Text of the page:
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CD Review

Serge Prokofieff

Symphony #5

  • Symphony #5 in B Flat Major, Op. 100 (1945)
  • "The Year 1941" (Symphonic Suite), Op. 90
National Symphony Orchestra of Ukraine/Theodore Kuchar
Naxos 8.553056 DDD 57:07
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War, horrible though it surely is, has had the peculiarly positive side effect of inspiring the world's artists to produce some of their finest creations. Such was the case during World War II with the Soviet Union's leading composer, Serge Prokofieff, in the two works featured on this disc. The Fifth Symphony, composed in the summer of 1944 as a "hymn to the human spirit," is one of Prokofieff's most popular compositions, but The Year 1941, written to depict the German invasion of Russia and to express the composer's subsequent hopes for peace, is virtually unknown, this being, as far as I can determine, its first recording. Yet when you hear this fifteen-minute three movement piece you'll be at a loss to explain its neglect. Granted, it isn't on the same artistic level as the epic Fifth, but it does have its share of compelling music: the colorfully scored, militaristic opening of the first section, In The Struggle; the disarming, lyrical simplicity of the flute theme of In The Night; and the unforgettable closing theme of the Finale, For The Brotherhood of Man. You could become musically drunk on this ending, in fact, so positively euphoric are its effects on the spirit in its ecstatically beautiful melody and sanguine orchestration.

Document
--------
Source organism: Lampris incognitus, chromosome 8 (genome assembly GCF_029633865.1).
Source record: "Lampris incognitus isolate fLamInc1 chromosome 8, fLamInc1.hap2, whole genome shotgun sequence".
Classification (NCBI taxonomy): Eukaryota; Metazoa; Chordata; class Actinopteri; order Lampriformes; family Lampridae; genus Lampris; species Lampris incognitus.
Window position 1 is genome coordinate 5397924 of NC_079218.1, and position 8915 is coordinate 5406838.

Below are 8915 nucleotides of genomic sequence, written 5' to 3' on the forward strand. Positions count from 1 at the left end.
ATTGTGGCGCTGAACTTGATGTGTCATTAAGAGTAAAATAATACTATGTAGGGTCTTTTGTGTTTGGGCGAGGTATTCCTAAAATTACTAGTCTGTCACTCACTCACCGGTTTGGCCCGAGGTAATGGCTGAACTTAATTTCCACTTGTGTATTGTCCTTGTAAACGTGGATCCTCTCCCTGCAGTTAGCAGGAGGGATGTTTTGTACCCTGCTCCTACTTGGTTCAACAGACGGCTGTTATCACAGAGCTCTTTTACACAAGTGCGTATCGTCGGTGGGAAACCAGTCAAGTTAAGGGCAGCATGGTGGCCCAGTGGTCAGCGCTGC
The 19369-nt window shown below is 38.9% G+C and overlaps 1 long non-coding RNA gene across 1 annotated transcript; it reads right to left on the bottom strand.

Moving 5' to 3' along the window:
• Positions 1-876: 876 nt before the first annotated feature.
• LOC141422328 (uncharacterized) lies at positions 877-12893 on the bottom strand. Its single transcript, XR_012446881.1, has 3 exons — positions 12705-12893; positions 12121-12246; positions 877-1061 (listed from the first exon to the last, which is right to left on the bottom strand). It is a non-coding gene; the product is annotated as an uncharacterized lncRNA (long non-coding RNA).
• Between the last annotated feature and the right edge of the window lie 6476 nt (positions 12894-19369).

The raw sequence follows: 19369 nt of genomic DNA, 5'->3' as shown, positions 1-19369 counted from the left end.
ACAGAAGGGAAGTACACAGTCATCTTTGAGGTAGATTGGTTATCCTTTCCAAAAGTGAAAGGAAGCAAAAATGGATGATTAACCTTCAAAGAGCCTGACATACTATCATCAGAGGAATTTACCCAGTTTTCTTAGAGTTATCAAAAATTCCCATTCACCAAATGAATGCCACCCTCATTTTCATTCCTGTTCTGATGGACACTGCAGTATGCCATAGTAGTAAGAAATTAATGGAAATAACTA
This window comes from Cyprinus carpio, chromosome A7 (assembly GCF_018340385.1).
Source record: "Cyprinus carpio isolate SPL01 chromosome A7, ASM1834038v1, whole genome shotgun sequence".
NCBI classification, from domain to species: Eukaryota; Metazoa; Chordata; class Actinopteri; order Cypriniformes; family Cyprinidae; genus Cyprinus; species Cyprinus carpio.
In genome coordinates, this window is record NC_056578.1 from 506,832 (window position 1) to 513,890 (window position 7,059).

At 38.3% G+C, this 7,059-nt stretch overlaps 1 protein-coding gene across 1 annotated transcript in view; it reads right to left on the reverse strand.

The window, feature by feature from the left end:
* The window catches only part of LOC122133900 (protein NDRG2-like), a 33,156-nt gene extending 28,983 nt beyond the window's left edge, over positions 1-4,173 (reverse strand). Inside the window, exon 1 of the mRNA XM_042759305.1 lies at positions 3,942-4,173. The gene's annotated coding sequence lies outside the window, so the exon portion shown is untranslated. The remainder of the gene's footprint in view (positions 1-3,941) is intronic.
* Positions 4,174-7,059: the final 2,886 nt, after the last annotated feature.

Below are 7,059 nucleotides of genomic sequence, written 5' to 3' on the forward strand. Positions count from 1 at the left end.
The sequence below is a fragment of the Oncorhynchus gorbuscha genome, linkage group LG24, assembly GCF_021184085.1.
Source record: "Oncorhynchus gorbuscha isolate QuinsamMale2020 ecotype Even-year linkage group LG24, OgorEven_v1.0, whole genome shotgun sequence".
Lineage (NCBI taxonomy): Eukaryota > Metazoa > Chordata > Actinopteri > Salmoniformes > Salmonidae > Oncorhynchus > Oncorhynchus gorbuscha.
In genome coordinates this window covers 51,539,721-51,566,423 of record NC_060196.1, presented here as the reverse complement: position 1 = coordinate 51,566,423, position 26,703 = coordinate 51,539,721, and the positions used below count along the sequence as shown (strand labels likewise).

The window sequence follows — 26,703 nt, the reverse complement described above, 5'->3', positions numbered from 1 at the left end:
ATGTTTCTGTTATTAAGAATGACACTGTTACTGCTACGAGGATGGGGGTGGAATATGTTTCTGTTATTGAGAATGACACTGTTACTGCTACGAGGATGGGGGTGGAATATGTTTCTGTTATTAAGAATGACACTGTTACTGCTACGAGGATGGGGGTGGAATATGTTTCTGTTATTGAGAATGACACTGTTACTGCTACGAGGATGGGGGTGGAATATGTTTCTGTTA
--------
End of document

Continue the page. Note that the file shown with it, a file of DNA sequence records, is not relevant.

Theodore Kuchar has rapidly emerged as one of the top Prokofieff conductors on the scene today. In fact, on the basis of his two-disc compilation of several of the composer's ballet suites (also on Naxos) and his on-going symphony cycle, of which this disc is the third release, I would rank him with Järvi and Rozhdestvensky, ahead of such stalwarts as Ozawa and Previn. Kuchar makes you re-think the Prokofieff Fifth. His is a muscular approach that, while pointing up the acid and wit in the Scherzo and Finale, never skirts the tender elements in first half of the third movement or the optimism and hushed anxiety in the alternate theme of the first. The depth he finds in the epic defiance of the opening movement and in the third's starkly tragic middle section allow you to see the kaleidoscopic nature and emotional range of this work. From the robust tuba underpinnings in the first movement coda to the colorfully hectoring reeds in the Scherzo to the machine-like instrumental effects in the Finale's close, Kuchar captures the full measure of the score, imparting an urgency to his epic vision rarely heard in other recordings. And his Kiev-based orchestra respond to his baton with total commitment, if not with the last ounce of precision, their brass playing with such relish as to convincingly surpass their highly touted Berlin counterparts in the so-so Karajan/DG effort. Surely this rendition of the Fifth is one of the finest ever recorded, at least equaling those of the quite different previous standard-bearers: Levi/Telarc, Weller/London, Dutoit/London and Bernstein/Sony (I & II). And I'll surmise that if a half-dozen recordings of 1941 suddenly appear, Kuchar's spirited reading, with its glistening colors and all-conquering denouement, would still be top drawer amidst the competition.

This recording's only negative aspect – and it's a minor one – is the occasionally shrill sonics, most noticeable in loud flute passages. The sound is otherwise quite fine, however. Do yourself a favor and plunk down the paltry six or seven dollars asking price for this splendid CD.

Copyright © 1997, Robert Cummings